Saturday, September 19, 2020

Pic(k) of the Week: Sierra Nevada Oktoberfest 2020, 'pro se'

Oktoberfest 2020
Since 1810, when Bavarian Crown Prince Ludwig I organized the first Oktoberfest in Munich —to celebrate his nuptials with Princess Therese— there only have been twenty-five occasions on which the festival has not been held. And that includes this year.

In April, Markus Söder (Minister-President of Bavaria, Germany) and Dieter Reiter (mayor of Munich) jointly, sadly, announced the official cancellation of the 2020 Oktoberfest, citing the ongoing coronavirus pandemic: “The risks are simply too high.” The last time Oktoberfest was canceled was seventy-two years ago, in 1948, due to post-war deprivation (temporarily replaced by a small-scale, small-beer celebration). Disease has canceled Oktoberfest twice before, however: in 1854 and 1874, because of European cholera epidemics.

If the festival had occurred this year, it would have begun today, Saturday, 19 September, and concluded in sixteen days, on Sunday 4, October.

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Meanwhile, 5,700 miles west of Munich...

In 'normal' years, Sierra Nevada Brewing of Chico, California, USA (and Mills River, North Carolina) has partnered with a different German brewery each year to produce its seasonal Oktoberfest. But, in 2020, as with the Bavarian celebration, such a collaboration has proven pandemically unfeasible.

So, this year, Sierra Nevada brewed pro se.
Our Festbier is a refreshing ode to beer’s biggest party. Toasty malts and German hops yield notes of fresh bread and floral, fruity character for a balanced, crisp lager that makes any moment festive.
  • Malts: Two-row Pale, Munich, Vienna
  • Hops: Spalter, Spalter Select
  • Yeast: Lager Yeast
  • Original gravity: 13.9 °P
  • Alcohol-by-volume (abv): 6%
  • Bittering Units (IBU): 28
My impression?

Deep golden hue with a white head and good bead. Aromas of toasted malt, gently pungent flowers, and circus-peanut candy. Off-dry interior of sweet malt and light caramel. Spicy/medium-dry finish. Straightforward...and recommended. Going solo didn't hurt much.

Sierra Nevada Oktoberfest 2020
Note: I purchased my tasting 'samples' in Atlanta, Georgia, on 4 September. Per a bottle imprint, Sierra Nevada had packaged the beer on 23 July, but whether that had occurred at the California or North Carolina plant was not indicated.


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More Oktoberfests

Mr. Alistair Reece is a Scot ex-pat who makes his home in central Virginia, USA (arriving there after a detour to Prague, Czech Republic). And he loves his Oktoberfests. For the past several years, around this time of year, he has courageously consumed dozens of Oktoberfests, Fest-styles, Märzens, and American 'craft' interpretations in order to rank them by style fealty and quality, tangible and ineffable. This year, his top ten list goes thus:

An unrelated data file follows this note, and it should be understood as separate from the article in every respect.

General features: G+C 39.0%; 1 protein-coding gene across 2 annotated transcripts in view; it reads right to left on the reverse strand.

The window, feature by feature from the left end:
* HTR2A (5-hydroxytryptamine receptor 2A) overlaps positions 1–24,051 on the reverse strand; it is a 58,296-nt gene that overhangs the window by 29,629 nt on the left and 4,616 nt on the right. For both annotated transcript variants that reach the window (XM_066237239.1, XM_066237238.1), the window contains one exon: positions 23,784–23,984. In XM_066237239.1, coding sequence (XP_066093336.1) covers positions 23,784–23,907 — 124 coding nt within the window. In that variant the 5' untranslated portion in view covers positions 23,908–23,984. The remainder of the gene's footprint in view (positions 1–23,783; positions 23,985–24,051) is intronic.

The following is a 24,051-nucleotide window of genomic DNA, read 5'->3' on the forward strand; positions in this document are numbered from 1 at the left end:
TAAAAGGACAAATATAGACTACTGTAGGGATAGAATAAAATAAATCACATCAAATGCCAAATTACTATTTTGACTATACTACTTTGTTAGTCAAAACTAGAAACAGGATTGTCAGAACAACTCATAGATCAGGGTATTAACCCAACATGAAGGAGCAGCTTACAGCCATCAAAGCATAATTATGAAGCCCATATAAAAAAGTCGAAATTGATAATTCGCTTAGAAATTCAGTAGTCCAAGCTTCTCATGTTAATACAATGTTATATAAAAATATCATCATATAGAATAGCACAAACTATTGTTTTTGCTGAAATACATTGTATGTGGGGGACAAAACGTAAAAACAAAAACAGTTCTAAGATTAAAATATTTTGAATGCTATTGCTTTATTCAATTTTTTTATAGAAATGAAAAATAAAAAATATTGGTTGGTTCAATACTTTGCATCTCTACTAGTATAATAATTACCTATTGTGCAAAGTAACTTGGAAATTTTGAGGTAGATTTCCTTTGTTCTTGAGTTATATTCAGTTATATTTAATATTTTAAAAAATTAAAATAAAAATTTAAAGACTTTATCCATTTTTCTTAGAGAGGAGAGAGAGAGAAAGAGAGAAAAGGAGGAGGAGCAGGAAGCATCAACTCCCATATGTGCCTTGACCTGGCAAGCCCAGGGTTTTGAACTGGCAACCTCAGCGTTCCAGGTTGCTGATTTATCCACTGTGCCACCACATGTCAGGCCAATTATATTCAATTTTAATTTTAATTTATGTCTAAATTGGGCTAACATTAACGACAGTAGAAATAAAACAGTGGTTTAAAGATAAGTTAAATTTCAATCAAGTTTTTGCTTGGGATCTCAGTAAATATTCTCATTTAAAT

1. 1. New Realm (Georgia/Virginia, USA) - Bavarian Prince
  2. 2/3. (tie) Great Lakes (Ohio, USA) - Oktoberfest
  3. 2/3. (tie) Sierra Nevada - Oktoberfest
  4. 4/5/6. (tie) Left Hand (Colorado, USA) - Oktoberfest
  5. 4/5/6. (tie) Von Trapp (Vermont, USA) - Oktoberfest
  6. 4/5/6. (tie) Benediktiner (Bavaria, Germany) - Festbier
  7. 7/8. (tie) Ayinger (Bavaria, Germany) - Oktober Fest-Märzen
  8. 7/8. (tie) Samuel Adams (Massachusetts, USA, etc.) - Octoberfest
  9. 9/10. (tie) Devils Backbone (Virginia, USA) - O'Fest
  10. 9/10. (tie) Warsteiner (North-Rhine Westphalia, Germany) - Oktoberfest
Caveat: Your mileage may differ. Mr. Reece tasted/judged only those beers available in his neck of the central Virginia woods. For his full list, his scoring and criteria, and his tasting notes, go to his website, Fuggled (the name of which reveals his additional affinity for British-style bitters and milds).

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Saturday, September 12, 2020

Pic(k) of the Week: Hornswoggling hornworm

Hornswoggling hornworm

A tomato hornworm (Manduca quinquemaculata) munches on a tomato plant, in a garden, in Atlanta, Georgia, USA. 5 September 2020.
The tomato hornworm is a green caterpillar that is the larva (reaching a length of up to 4 inches) of the hawk moth. Found across North America and Australia, it commonly feeds on tomatoes, eggplants, peppers, and potatoes. It gets its name from a dark projection on its posterior end and its use of tomatoes as host plants.
Wikipedia.

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Monday, September 07, 2020

Thank you.

McSorley's Bar 1912 John Sloan


To all those who make our beer, who bring us our beer, who serve us our beer: thank you.

Happy Labor Day.

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Saturday, September 05, 2020

Pic(k) of the Week: Full Barley Moon

Full Barley Moon

They call it the Full Corn Moon because it marks the days when corn is harvested. Less commonly, it's called the Barley Moon (for the identical reason). For sentimental reasons, I prefer the latter.

Here: at 99.9% full, as seen rising at 9:33 pm EDT, on 1 September 2020, in the east-south-east over Vista Grove, Georgia, USA.

Actual full fullness (when the ecliptic longitudes of the Sun and Moon differ by exactly 180°) occurred four hours later at 1:22 am EDT, 2 September. I didn't stay up.

According to the Farmer's Almanac, the full moon that occurs the closest to the Autumnal Equinox (this year: 22 September) is called the Harvest Moon. Usually, that's the full moon in September.

This year, however, October's full moon falls on 1 October, only 9 days after the equinox, while September's full moon is 20 days before the equinox. Thus, September's full moon becomes the Corn —or Barley Moon— while October's full moon is christened the Harvest Moon.

Got it?

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